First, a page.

Tauranga's Maori tribes have united behind one of the three bidders vying to buy the city's 1124 state houses.
The ground-breaking support of the three iwi has been obtained by IHC-owned Accessible Properties chaired by Tauranga property developer Paul Adams.
Part of the justification for the iwi partnership's support for the bid was that 60 per cent of Housing New Zealand's tenants in Tauranga were Maori.
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Ngati Ranginui chairman Tawharangi Nuku said it was essential that iwi played a part by putting in place links between tenants and their iwi and hapu. It also offered opportunities for iwi to invest in social housing.
The announcement that the three iwi had signed a memorandum to support the bid was made prior to a planned meeting yesterday with Economic Development Minister and Associate Minister of Finance Steven Joyce.
Prominent Maori had gathered for the meeting, held as part of the Government's post-Budget roadshow.
However, Mr Joyce was unable to attend when his flight from Wellington was diverted to Hamilton due to poor weather.
Ngai Te Rangi Settlement Trust chairman Charlie Tawhiao said achieving better housing was a pressing issue for all tribes.
He said the Government's social housing reform in Tauranga had been advanced without due regard for its Treaty partnership with city iwi. The iwi partners had a shared vision to improve outcomes for all the city's social housing tenants.
Ngati Pukenga Iwi chairman Rehua Smallman said they were impressed by the "impeccable track record" of Accessible Properties - a not-for-profit organisation that reinvested its surpluses into more social housing.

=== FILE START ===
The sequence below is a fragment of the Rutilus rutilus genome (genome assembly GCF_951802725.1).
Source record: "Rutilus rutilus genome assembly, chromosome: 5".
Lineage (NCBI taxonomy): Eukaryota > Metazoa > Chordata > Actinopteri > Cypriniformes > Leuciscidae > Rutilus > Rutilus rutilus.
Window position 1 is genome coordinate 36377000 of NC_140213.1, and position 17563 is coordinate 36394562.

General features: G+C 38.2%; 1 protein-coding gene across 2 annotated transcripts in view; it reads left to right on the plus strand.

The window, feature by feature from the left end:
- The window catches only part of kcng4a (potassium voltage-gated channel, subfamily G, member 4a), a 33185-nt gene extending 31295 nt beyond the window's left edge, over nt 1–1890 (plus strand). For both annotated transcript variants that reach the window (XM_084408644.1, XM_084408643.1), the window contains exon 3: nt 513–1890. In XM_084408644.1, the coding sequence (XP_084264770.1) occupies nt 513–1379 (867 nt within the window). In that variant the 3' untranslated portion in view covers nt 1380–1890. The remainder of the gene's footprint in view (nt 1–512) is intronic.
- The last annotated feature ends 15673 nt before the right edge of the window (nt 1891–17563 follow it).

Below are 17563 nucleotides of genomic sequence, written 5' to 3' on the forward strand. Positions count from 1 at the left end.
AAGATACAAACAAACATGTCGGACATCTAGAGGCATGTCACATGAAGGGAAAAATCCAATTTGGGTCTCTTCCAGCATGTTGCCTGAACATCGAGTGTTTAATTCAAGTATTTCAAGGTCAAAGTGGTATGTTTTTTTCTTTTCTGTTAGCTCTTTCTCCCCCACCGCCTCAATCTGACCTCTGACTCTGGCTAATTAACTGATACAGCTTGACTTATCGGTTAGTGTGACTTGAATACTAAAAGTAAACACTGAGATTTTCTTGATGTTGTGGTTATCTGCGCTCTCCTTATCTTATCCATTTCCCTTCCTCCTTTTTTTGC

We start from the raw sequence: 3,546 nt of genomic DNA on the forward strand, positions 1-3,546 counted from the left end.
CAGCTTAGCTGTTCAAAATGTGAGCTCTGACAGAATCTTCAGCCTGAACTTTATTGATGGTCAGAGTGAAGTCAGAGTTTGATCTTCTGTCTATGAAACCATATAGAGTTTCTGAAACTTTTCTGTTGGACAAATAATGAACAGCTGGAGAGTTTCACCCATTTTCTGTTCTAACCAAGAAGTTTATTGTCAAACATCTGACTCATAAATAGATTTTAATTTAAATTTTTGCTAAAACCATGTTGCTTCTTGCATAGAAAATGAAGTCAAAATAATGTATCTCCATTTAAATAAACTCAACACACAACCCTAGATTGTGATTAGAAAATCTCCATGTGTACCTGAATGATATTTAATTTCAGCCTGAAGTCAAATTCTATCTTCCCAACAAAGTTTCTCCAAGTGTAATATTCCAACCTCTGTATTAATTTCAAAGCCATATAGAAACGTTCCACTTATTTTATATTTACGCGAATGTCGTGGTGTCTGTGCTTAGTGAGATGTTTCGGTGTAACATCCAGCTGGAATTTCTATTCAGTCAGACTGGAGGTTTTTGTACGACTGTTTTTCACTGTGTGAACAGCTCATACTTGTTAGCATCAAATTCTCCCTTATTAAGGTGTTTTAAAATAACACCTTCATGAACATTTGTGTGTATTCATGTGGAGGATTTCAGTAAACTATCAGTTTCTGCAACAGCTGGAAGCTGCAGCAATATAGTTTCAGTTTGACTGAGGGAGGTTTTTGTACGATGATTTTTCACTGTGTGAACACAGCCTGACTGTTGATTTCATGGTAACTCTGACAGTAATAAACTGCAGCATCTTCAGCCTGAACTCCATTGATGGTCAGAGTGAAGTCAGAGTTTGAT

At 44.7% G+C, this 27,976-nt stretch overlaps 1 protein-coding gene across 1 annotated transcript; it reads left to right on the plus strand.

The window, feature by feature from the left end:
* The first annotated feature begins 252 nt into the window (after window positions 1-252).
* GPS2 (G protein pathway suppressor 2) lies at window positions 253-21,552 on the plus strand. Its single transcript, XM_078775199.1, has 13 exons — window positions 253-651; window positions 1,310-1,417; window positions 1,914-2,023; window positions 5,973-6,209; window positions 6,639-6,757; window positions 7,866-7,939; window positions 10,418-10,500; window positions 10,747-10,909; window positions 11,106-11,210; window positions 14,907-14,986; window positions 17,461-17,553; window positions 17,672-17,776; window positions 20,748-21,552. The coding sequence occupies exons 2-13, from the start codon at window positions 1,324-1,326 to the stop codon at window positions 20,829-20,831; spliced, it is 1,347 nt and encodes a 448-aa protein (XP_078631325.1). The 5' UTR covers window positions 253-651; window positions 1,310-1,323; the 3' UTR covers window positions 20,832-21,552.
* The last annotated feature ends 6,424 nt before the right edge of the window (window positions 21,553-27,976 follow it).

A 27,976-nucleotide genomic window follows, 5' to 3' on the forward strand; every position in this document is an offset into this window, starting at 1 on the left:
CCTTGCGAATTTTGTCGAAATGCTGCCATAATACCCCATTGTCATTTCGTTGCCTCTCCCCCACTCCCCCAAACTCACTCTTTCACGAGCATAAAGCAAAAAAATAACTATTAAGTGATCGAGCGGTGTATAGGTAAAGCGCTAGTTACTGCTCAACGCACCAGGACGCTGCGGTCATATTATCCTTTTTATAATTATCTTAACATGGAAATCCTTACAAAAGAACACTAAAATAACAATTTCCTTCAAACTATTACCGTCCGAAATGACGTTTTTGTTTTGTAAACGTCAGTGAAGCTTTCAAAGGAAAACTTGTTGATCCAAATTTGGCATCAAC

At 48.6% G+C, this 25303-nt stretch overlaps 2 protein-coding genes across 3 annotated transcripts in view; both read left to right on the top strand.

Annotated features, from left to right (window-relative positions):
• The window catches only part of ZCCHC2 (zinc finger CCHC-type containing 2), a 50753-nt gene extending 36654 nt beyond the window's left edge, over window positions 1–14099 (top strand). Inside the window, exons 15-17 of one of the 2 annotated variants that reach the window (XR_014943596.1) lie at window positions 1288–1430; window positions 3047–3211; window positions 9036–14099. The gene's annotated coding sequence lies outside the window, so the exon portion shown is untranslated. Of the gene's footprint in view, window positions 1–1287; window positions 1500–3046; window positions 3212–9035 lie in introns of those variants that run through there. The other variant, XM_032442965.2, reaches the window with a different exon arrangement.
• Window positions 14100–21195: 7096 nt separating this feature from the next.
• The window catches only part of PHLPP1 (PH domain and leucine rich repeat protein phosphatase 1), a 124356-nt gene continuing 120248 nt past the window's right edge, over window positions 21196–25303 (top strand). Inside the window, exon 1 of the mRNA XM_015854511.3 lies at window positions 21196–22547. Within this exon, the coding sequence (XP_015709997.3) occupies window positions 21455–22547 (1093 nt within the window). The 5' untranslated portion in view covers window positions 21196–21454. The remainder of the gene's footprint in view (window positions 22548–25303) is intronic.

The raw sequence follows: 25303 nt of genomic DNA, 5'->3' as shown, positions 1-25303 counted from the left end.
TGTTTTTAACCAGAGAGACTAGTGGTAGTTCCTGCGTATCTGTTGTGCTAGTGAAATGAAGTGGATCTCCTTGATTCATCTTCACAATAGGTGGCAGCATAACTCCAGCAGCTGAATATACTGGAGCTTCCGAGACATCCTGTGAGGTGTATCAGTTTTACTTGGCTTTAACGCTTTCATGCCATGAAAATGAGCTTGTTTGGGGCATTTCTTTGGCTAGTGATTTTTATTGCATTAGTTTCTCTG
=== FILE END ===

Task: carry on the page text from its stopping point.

Mr Adams said he was delighted to get the backing of iwi.
"I know the importance of consulting with tangata whenua, so it was an obvious pathway to follow when Accessible Properties decided to pursue putting in an offer to the Crown.
"If our bid was successful, we would work very closely with tangata whenua to get the best outcome for their people."
The IHC had been in social housing for 70 years and was the country's largest non-government social housing provider with 1500 homes. He said its expertise was in property management, tenancy management and wrap-around services, with its plans for Tauranga including a community centre offering medical, dental and other services.
"We will not only improve the lot of tenants, but the whole infrastructure."
He said Housing New Zealand's Tauranga portfolio needed significant refurbishment and reconfiguration. Some sections were so large that they could fit up to three extra houses, and some existing homes with four bedrooms had only two occupants.
Mr Adams said the level of deprivation and shortage of emergency housing was also something that needed to be urgently addressed.
Ngati Ranginui chief executive Steph O'Sullivan said iwi wanted to get involved in ensuring their people got safe, warm and healthy homes that were accessible and affordable.
Bids closed on Tuesday to buy and manage Tauranga's state houses.